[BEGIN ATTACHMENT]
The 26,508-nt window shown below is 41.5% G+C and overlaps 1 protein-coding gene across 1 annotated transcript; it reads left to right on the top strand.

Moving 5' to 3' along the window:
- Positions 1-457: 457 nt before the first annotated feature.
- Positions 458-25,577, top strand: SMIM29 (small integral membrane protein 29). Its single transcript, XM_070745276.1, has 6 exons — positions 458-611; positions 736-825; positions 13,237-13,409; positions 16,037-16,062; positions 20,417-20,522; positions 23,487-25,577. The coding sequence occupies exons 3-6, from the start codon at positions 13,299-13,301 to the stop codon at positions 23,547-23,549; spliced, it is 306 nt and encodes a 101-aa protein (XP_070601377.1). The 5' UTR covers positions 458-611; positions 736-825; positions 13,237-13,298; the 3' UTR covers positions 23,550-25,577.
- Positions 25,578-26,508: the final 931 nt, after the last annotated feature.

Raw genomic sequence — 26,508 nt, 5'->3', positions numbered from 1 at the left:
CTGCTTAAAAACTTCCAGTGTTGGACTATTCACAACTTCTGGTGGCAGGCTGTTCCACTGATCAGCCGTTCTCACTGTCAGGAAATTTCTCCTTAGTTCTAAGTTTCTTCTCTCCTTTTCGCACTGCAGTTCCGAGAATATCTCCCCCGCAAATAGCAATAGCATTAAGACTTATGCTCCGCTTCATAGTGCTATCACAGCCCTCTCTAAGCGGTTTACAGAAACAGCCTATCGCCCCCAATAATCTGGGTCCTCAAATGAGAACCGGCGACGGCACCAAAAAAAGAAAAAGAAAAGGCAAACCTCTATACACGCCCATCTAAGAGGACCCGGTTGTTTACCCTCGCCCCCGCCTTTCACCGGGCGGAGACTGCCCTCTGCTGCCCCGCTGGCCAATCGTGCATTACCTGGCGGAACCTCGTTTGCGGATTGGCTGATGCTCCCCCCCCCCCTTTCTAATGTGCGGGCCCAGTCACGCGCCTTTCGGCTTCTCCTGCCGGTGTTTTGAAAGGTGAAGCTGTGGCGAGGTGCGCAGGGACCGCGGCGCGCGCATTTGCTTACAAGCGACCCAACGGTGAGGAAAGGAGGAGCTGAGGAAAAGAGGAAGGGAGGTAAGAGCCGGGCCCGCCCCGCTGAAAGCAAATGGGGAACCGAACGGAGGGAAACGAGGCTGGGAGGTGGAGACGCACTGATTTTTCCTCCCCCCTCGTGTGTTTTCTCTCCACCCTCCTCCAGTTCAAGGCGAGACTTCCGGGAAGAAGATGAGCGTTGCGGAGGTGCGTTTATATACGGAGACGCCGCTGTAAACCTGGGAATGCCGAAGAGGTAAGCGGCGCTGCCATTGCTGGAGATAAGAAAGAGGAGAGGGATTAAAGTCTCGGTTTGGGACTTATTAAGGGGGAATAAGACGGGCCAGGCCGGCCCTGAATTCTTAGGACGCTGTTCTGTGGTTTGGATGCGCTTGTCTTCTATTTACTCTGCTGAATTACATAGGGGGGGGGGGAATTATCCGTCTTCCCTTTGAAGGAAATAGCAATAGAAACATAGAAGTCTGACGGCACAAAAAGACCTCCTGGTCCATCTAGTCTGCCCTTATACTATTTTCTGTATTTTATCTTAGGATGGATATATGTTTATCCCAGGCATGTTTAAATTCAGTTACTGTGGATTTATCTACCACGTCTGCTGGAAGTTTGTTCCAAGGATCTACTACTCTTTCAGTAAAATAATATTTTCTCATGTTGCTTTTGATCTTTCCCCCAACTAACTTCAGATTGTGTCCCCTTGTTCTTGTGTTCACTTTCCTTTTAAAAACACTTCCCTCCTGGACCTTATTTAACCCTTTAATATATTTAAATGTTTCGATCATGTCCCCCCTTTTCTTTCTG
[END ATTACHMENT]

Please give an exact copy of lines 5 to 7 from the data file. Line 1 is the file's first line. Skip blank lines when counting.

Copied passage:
- Positions 25,578-26,508: the final 931 nt, after the last annotated feature.

Raw genomic sequence — 26,508 nt, 5'->3', positions numbered from 1 at the left:
CTGCTTAAAAACTTCCAGTGTTGGACTATTCACAACTTCTGGTGGCAGGCTGTTCCACTGATCAGCCGTTCTCACTGTCAGGAAATTTCTCCTTAGTTCTAAGTTTCTTCTCTCCTTTTCGCACTGCAGTTCCGAGAATATCTCCCCCGCAAATAGCAATAGCATTAAGACTTATGCTCCGCTTCATAGTGCTATCACAGCCCTCTCTAAGCGGTTTACAGAAACAGCCTATCGCCCCCAATAATCTGGGTCCTCAAATGAGAACCGGCGACGGCACCAAAAAAAGAAAAAGAAAAGGCAAACCTCTATACACGCCCATCTAAGAGGACCCGGTTGTTTACCCTCGCCCCCGCCTTTCACCGGGCGGAGACTGCCCTCTGCTGCCCCGCTGGCCAATCGTGCATTACCTGGCGGAACCTCGTTTGCGGATTGGCTGATGCTCCCCCCCCCCCTTTCTAATGTGCGGGCCCAGTCACGCGCCTTTCGGCTTCTCCTGCCGGTGTTTTGAAAGGTGAAGCTGTGGCGAGGTGCGCAGGGACCGCGGCGCGCGCATTTGCTTACAAGCGACCCAACGGTGAGGAAAGGAGGAGCTGAGGAAAAGAGGAAGGGAGGTAAGAGCCGGGCCCGCCCCGCTGAAAGCAAATGGGGAACCGAACGGAGGGAAACGAGGCTGGGAGGTGGAGACGCACTGATTTTTCCTCCCCCCTCGTGTGTTTTCTCTCCACCCTCCTCCAGTTCAAGGCGAGACTTCCGGGAAGAAGATGAGCGTTGCGGAGGTGCGTTTATATACGGAGACGCCGCTGTAAACCTGGGAATGCCGAAGAGGTAAGCGGCGCTGCCATTGCTGGAGATAAGAAAGAGGAGAGGGATTAAAGTCTCGGTTTGGGACTTATTAAGGGGGAATAAGACGGGCCAGGCCGGCCCTGAATTCTTAGGACGCTGTTCTGTGGTTTGGATGCGCTTGTCTTCTATTTACTCTGCTGAATTACATAGGGGGGGGGGGAATTATCCGTCTTCCCTTTGAAGGAAATAGCAATAGAAACATAGAAGTCTGACGGCACAAAAAGACCTCCTGGTCCATCTAGTCTGCCCTTATACTATTTTCTGTATTTTATCTTAGGATGGATATATGTTTATCCCAGGCATGTTTAAATTCAGTTACTGTGGATTTATCTACCACGTCTGCTGGAAGTTTGTTCCAAGGATCTACTACTCTTTCAGTAAAATAATATTTTCTCATGTTGCTTTTGATCTTTCCCCCAACTAACTTCAGATTGTGTCCCCTTGTTCTTGTGTTCACTTTCCTTTTAAAAACACTTCCCTCCTGGACCTTATTTAACCCTTTAATATATTTAAATGTTTCGATCATGTCCCCCCTTTTCTTTCTG